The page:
This question arose on the Bible Hermeneutics site regarding Hellenistic Greek but the question is, I would assume, universal and I hoped it could be answered here, with regard to the English language.

Can it be said that the grammar which conveys a particular word actually alters the meaning of that word. And, in particular, can the addition of an article be said, properly, to 'alter' the meaning ?

A particular word may have more than one meaning if it is a homonym. And that homonym may be unambiguous depending on its grammatical context. Are you well ? // The well is deep.

But is it true that the grammar which conveys a word in speech can have sufficient influence to affect the inherent meaning of a word, such that a dictionary definition becomes inaccurate ?

This is a very relevant question in the matter of translation. Can (or should) a word always be translated by a single word ? But if one allows oneself latitude to alter meaning, within different grammatical structures, then why was not a different word chosen in the language being translated ?

And if grammar changes the meaning of words, then is it wrong to insist on dictionary definitions ?

EDIT after comment : the word under discussion in BH was θεος, Theos meaning God, but I don't think that the specific meaning will help. I was looking for a general rule, if there is one.

  • Are you asking if grammatical context can change the meaning? Like is it clear from grammar which meaning of "exact" is meant by "He wrote the exact number" versus "He is going to exact revenge"? May 10, 2019 at 18:45
  • @DJClayworth I would have classed that example as a homonym, myself. In which case that is not what I am after. I am trying to discover if grammar itself alters the meaning of non-homonyms.
    – Nigel J
    May 10, 2019 at 18:50
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    If a word can have two meanings dependent on context or grammar, then those words are homonyms by definition aren't they? By excluding homonyms aren't you just asking about how a word can have two meanings, but excluding cases when a word has two meanings? May 10, 2019 at 19:02
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    Do words have inherent meaning? What would that mean? A meaning that's totally free of context? I'd say that no word has any meaning if it has no context. Maybe if you gave the example from Greek it would make the question easier to understand.
    – Juhasz
    May 10, 2019 at 19:18
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    I can easily imagine a case where use of a grammar like AAVE could alter the preferred meaning of a word where the use of standard English would prefer another. If the AAVE definition were a new slang word, that definition might not yet be in the dictionary. Let me see if I can think of a good example.
    – Jim
    May 10, 2019 at 21:29

3 Answers 3


"My brother was arrested at the zoo."

"What for?"

"Feeding squirrels."

"What's wrong with that?"

"He was feeding them to the lions."

The verb "feed" has a variety of interpretations, depending on how many arguments you feed it and of what kind. On hearing it used with just a direct object, we naturally assume that that denotes the creature receiving the food. Then we hear "feed" used with a phrase "to N" as well, so now the grammar is different. And with this grammar, the direct object denotes the food.


The question's so intriguing that I can't refrain from taking a chance:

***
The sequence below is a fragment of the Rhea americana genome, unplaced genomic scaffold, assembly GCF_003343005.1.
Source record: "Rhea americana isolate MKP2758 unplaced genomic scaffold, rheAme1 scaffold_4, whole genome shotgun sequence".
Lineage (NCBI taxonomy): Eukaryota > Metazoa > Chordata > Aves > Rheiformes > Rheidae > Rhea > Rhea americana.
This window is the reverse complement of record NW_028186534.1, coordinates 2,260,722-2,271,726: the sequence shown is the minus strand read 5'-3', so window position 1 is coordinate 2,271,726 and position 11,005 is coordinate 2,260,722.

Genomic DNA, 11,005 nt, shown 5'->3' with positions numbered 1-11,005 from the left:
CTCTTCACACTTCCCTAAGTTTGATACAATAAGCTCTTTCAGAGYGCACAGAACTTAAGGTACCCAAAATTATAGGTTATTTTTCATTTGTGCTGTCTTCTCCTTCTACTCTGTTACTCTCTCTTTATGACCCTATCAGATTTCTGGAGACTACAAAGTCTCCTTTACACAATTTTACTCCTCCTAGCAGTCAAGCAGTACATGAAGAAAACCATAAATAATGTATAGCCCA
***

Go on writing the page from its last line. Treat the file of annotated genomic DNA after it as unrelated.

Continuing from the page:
He fell to the bottom.

He's fallen to the bottom.

Assuming that the only difference between those above is the grammar applied to the verb "fall", could they be understood in a way:

He fell to the bottom. (= He lost everything, family, money, honour.)

He's fallen to the bottom. (= He has many sins. He's fallen/evil to the bottom of his soul.)

If this makes any sense, it would mean, yes, grammar itself conveys the difference in meaning.


  • So, yes, inflection affects mood, voice, etc. But what of the meaning of the infinitive stem 'to fall' ?
    – Nigel J
    May 10, 2019 at 19:40
  • Ok, I guess I invented one, this is going to be super-experimental: "To fall, or not to fall..." Mother nature was wondering, watching the children play in the late October blaze. I mean "fall" (autumn) is a noun, but why not make it a verb? Wouldn't that be a case where the dictionary definition becomes inaccurate?
    – shogun
    May 10, 2019 at 19:52
  • The dictionary gives several meanings for 'fall'. 1) Autumn 2) to fall down physically 3) a moral fall 4) failure of some kind. But those meanings are not dependent on grammar. They are meanings inherent in the word, as arrived at by language evolution.
    – Nigel J
    May 10, 2019 at 20:19
  • Why can't both of those metaphorical uses of "fall" -- and the literal one, besides -- apply to each of your sentences? The difference, to me, is whether you are telling me about something in the past (He fell) or where this man is now and how come he's down there (He's fallen).
    – Rosie F
    May 11, 2019 at 5:28

I'm going to give you an answer for French, and not English. But since you're asking about Greek, I assume that something that occurs in French is relevant.

In French, grammar can definitely change the meaning of words. Adjectives change meanings and change shades of meanings depending on whether they appear before or after the noun. The amount the meaning changes varies depending on the adjective, and can range from almost non-existent to minor to quite large.

For example, l'ancienne bibliothèque means the former library and la bibliothèque ancienne means the ancient library. (And, interestingly, both word orders can be translated by the old library in English.)

I can't think of any English examples that are as clearcut as this French one, but maybe somebody else can.


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